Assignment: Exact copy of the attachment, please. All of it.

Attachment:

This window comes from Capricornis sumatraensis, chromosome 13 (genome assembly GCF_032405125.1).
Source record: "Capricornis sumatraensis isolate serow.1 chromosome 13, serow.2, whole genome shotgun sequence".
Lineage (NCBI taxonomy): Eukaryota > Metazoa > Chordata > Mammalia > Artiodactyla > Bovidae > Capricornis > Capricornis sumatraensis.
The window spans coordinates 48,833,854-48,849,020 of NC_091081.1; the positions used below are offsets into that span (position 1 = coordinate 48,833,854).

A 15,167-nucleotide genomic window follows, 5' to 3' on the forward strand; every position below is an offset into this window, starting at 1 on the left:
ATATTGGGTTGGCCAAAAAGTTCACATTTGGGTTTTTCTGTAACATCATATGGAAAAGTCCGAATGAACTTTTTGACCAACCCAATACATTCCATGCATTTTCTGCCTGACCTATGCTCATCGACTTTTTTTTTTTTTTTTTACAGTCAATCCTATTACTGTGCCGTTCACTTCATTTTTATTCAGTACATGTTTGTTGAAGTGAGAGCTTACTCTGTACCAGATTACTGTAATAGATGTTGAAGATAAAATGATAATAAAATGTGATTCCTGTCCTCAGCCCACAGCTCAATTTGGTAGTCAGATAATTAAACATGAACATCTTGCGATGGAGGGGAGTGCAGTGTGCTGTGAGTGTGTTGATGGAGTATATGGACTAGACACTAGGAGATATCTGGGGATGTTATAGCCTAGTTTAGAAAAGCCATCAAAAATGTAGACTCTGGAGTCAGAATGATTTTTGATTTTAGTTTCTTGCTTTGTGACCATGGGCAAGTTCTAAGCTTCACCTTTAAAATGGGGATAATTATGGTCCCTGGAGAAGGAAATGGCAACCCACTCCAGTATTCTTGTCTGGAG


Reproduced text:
This window comes from Capricornis sumatraensis, chromosome 13 (genome assembly GCF_032405125.1).
Source record: "Capricornis sumatraensis isolate serow.1 chromosome 13, serow.2, whole genome shotgun sequence".
Lineage (NCBI taxonomy): Eukaryota > Metazoa > Chordata > Mammalia > Artiodactyla > Bovidae > Capricornis > Capricornis sumatraensis.
The window spans coordinates 48,833,854-48,849,020 of NC_091081.1; the positions used below are offsets into that span (position 1 = coordinate 48,833,854).

A 15,167-nucleotide genomic window follows, 5' to 3' on the forward strand; every position below is an offset into this window, starting at 1 on the left:
ATATTGGGTTGGCCAAAAAGTTCACATTTGGGTTTTTCTGTAACATCATATGGAAAAGTCCGAATGAACTTTTTGACCAACCCAATACATTCCATGCATTTTCTGCCTGACCTATGCTCATCGACTTTTTTTTTTTTTTTTTACAGTCAATCCTATTACTGTGCCGTTCACTTCATTTTTATTCAGTACATGTTTGTTGAAGTGAGAGCTTACTCTGTACCAGATTACTGTAATAGATGTTGAAGATAAAATGATAATAAAATGTGATTCCTGTCCTCAGCCCACAGCTCAATTTGGTAGTCAGATAATTAAACATGAACATCTTGCGATGGAGGGGAGTGCAGTGTGCTGTGAGTGTGTTGATGGAGTATATGGACTAGACACTAGGAGATATCTGGGGATGTTATAGCCTAGTTTAGAAAAGCCATCAAAAATGTAGACTCTGGAGTCAGAATGATTTTTGATTTTAGTTTCTTGCTTTGTGACCATGGGCAAGTTCTAAGCTTCACCTTTAAAATGGGGATAATTATGGTCCCTGGAGAAGGAAATGGCAACCCACTCCAGTATTCTTGTCTGGAG